Six thousand islands scatter the Greek mainland, clustered into eight groups and each with its own charms. These pretty islands offer a glimpse into the ancient past, as well as beautiful clear waters, wonderful hospitality, and delicious local dishes. Lonely Planet guidebook in hand, my most recent trip took me to the Dodecanese island of Rhodes, but share here my favourite Greek retreats of summers past: picturesque Santorini, chilled out Mykonos, and the quiet celebrity hideaway of Symi.
The largest of the Dodecanese, if you arrive via the port at Old Town chances are you’ll also pass the site where the Colossus of Rhodes once stood. The Old Town, a world heritage site, is made up of cobbled, windy streets lined with little boutiques, specialist shops and restaurants and best explored on foot to fully appreciate its medieval grandeur. Pop by Marinos for an impressive collection of Greek wines.
If it’s food you’re after, you must pay a visit to family-run Tamam Restaurant in the new town. Be prepared to queue – this place is a local hotspot, and they don’t take reservations – but you’ll be greeted in line with a little fizz as you do (Soho, take note). This place is like dining with old friends.
If you have a car, the Acropolis of Lindos is a short 45 minutes drive away. Climb to the top to take in some of the best views of the island, or pack a bikini and make your way down to the sheltered beach cove at St Paul’s Bay. Nestled at the foot of the Acropolis, it has to be one of the most unique beach settings you’ll ever find.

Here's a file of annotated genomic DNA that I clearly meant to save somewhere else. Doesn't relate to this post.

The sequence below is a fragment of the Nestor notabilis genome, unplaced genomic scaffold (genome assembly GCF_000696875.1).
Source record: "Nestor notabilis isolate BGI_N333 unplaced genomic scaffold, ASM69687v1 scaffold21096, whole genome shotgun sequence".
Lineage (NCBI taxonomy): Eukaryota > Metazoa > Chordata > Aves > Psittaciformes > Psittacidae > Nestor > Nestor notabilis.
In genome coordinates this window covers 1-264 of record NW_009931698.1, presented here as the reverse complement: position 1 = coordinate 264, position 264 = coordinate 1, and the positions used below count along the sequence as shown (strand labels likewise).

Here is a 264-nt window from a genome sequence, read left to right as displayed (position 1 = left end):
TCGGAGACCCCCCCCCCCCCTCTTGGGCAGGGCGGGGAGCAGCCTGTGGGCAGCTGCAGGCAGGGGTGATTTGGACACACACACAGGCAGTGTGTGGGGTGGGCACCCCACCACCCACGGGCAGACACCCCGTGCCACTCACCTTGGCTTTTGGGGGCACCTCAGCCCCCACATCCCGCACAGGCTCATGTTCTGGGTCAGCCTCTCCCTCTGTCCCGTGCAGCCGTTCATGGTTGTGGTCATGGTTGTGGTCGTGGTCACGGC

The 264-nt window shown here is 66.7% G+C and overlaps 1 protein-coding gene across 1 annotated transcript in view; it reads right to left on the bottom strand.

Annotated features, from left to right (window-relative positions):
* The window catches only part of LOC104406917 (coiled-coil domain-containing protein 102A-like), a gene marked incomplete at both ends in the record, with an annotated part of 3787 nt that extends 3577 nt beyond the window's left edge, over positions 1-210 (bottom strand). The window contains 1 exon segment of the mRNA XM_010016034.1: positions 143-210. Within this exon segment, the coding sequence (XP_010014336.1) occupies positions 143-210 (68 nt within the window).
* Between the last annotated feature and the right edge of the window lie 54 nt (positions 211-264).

Ancient Kamiros was a happy (if accidental) find, stumbled across en route elsewhere. Just a handful of other tourists were also there to appreciate this beautifully preserved Hellenic site.
2. Symi Island
It’s difficult not to fall in love with beautiful Symi the moment you arrive. It’s Italian past is unmistakable in the pretty pastel-hued architecture. You can easily pass the time sat in one of its numerous harbour cafés, watching the sail boats to and fro. This is the place to pick up natural sponges and sample locally-caught Red Mullet. The population of Symi is just 2000 so, as you might expect on an island where everyone knows everybody else, hospitality was truly welcoming. Two retired fishermen offered us a glimpse into local life as we sat and chatted over Ouzo and locally produced olives. Islanders here, they say, are “one big family”.
Blue domed terraces and crystal waters might be the image most conjure up when they think of the Greek islands. Santorini, and specifically the village of Oia, is just that. You’ll find plenty of local artisans selling their wares here, and breathtaking sea views at every turn. If ever there were a place made for sunsets, this is probably it. A little walk out of Oia’s centre you will find the Alkyona Resturant. A little local taverna offering homemade Greek dishes in an al fresco seaview setting. It is also a great spot for watching the famous Cyclades sunset.
Also part of the Cyclades, the island of Mykonos is famous for two things: its windmills, and its resident pelican. Mykonos Town itself is quite small but worth a wander for little trinkets and handmade jewellery finds. Venture beyond and you’ll find no shortage of sandy beaches to soak up the Grecian sun. Kalafatis was my beach of choice.
Top tip: Many of these islands are small and can quickly crowd so it’s worth familiarising yourself with scheduled cruise ship arrivals. CruiseCal compiles a handy list if you’d rather explore without the congestion!
Little Grecian adventure, anyone?
See also: The Beauty Edit | Greek Island Hoppng.
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